What did you think of us taste-testing your recipes?
I'm so enchanted that you did this. It's adventurous. I'm in awe. But I think you should have had parting gifts of Charlie Trotter's mignardises! That is the easiest recipe in the whole book—five ingredients in a processor, and then however you want to shape or roll them...
We loved Jason Cunningham's homemade stock. What do you do for vegetable stock when you're in a hurry?
Sometimes, if I'm in a real rush, I just use Rapunzel's bouillon. You can get it with herbs in it, or without salt, whatever you prefer.
How was the experience of working with so many different chefs?
One of the big questions that I've had in talks was, 'Well, how did you handle the egos of these chefs, when you wanted them to just do plant food?' I didn't experience any egos, not a one. They find the plant kingdom just full of endless possibilities. They're trained to think of color, texture and taste, and they say they get tired of cooking the animals, there's [only] so many ways you can cook them. [Consider] every fruit, vegetable, nut, seed, grain and bean—and then think of all the different textures you can create out of them.
Which are some of your favorite recipes in here?
I really like Dan Barber's cauliflower steak with quinoa and basil drizzle. I like Phil Evans' soup—he did a fava-bean puree. John Besh in New Orleans—I couldn't get enough of his risotto with batter-fried asparagus and mushrooms.
What image is on the cover? It looks so, well ... creamy.
Thomas Keller's sun-choke soup, made with roasted Jerusalem artichokes.
Is it hard to maintain a vegan life?
It's easier than it used to be. It's amazing how many vegans there are now. Since I've been vegan for 33 years, I've had a long history with this. I also grew up in the restaurant business, in [my parents'] truck stop in southern Pennsylvania, and then I worked in the resort hotel business in the Catskills, and that was kosher. What I've learned to do is look on the menu to see what's with every dish. I think of the menu as a pantry, and then I ask if this and this and this can be put together. . . . You get very creative when you're hungry!
Do you see more chefs adapting to vegan demand?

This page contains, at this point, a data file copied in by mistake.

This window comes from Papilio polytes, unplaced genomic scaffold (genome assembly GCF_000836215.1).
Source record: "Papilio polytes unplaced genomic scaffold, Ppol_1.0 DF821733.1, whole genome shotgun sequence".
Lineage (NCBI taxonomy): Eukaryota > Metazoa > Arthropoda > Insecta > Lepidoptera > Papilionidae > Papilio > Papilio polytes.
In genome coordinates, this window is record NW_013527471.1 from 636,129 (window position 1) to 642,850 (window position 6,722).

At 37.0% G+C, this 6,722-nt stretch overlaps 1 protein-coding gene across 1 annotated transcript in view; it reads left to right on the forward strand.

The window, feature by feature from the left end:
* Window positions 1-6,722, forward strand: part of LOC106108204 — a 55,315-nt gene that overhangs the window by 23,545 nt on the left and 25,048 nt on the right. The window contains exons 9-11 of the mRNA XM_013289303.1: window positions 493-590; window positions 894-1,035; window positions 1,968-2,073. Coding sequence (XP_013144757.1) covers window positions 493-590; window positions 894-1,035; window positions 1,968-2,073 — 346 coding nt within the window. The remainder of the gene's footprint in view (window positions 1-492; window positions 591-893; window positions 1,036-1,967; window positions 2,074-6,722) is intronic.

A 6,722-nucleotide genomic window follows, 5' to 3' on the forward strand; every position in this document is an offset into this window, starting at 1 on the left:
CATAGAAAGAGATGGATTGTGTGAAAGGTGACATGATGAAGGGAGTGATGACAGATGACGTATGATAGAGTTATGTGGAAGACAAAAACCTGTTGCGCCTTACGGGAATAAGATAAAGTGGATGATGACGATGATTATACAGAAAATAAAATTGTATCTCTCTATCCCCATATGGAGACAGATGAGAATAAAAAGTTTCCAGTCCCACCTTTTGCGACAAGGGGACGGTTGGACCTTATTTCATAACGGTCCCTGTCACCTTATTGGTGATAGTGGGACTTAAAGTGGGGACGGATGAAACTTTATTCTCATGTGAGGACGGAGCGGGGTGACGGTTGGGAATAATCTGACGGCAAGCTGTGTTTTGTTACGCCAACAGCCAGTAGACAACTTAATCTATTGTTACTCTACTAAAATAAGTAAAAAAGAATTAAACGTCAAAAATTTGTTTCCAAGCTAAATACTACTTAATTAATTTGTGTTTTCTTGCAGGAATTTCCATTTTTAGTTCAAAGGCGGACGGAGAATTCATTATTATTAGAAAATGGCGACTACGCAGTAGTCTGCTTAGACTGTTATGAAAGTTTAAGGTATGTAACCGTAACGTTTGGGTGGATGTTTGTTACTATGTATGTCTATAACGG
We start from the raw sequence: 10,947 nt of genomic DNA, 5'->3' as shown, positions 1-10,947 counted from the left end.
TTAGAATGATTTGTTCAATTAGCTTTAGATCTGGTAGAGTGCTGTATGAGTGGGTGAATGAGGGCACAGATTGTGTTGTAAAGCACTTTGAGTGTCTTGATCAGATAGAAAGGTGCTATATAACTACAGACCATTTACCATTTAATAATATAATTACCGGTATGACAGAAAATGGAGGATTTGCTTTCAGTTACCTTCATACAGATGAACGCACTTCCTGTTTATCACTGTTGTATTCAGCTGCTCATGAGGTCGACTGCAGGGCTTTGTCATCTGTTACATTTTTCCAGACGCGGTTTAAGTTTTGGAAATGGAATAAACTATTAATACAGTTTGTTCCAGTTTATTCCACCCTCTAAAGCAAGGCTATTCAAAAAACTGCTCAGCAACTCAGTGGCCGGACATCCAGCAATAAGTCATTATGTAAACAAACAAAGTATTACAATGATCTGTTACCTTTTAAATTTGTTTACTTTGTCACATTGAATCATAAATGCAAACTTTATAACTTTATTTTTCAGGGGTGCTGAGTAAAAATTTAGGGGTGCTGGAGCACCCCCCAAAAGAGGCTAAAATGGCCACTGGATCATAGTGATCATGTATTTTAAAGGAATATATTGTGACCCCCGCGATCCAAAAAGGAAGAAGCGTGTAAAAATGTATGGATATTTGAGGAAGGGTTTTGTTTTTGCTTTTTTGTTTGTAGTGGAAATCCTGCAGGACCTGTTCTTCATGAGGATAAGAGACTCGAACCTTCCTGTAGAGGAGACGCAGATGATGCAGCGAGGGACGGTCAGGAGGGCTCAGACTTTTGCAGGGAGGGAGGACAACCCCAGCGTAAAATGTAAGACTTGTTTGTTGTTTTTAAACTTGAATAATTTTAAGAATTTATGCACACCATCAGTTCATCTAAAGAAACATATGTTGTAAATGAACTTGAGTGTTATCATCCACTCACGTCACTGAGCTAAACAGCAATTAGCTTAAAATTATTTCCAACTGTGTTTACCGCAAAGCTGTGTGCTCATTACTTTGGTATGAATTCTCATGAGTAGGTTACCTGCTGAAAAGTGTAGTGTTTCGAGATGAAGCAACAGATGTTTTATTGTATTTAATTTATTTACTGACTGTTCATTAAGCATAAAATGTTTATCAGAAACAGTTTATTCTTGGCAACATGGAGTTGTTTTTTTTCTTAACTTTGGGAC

Erik Blauberg, who is in the book, he consults for restaurants. Three major places he's consulted with now ... he has discovered that their business increased solely—and he emphasized solely—on how they started to treat their vegan/ vegetarian customers. They've learned that if one person at the table is not satisfied, the rest of the people at the table are not satisfied, they haven't had a good experience, and you never get that tabletop again.
Do you carry emergency rations?
I carry tamari-roasted almonds. I always travel with my own version of granola. I carry my own soy milk with me, just to cover the trip. Maybe some whole-grain pretzel sticks to get me through.
What is your go-to dinner when you cook in?
I love putting maybe six cups of water on the stove, grab one of my Rapunzel bouillon, and while that is getting to a boil, I look in the refrigerator to see just what I might have. Usually I have some red lentils, so that becomes the base. Then I hope to have carrot, onion and celery, all three. I also throw in some garlic, and one more thing I can't live without: Old Bay seasoning. While that is cooking, I get raw or curried cashews, or just raw peanuts, and I put a handful in the blender and barely cover it with hot water to soak. And when the soup is completely finished, I blend the cashews and pour it into the soup, and I have a creamy-based lentil vegetable soup. I would really love to do a soup cookbook one day.
Do you think eating vegan takes too much time?
It's not about time. Any kind of cooking takes time. You also can cook well learning just a few things.
Great Chefs Cook Vegan author Linda Long visits the Triangle for four events next month.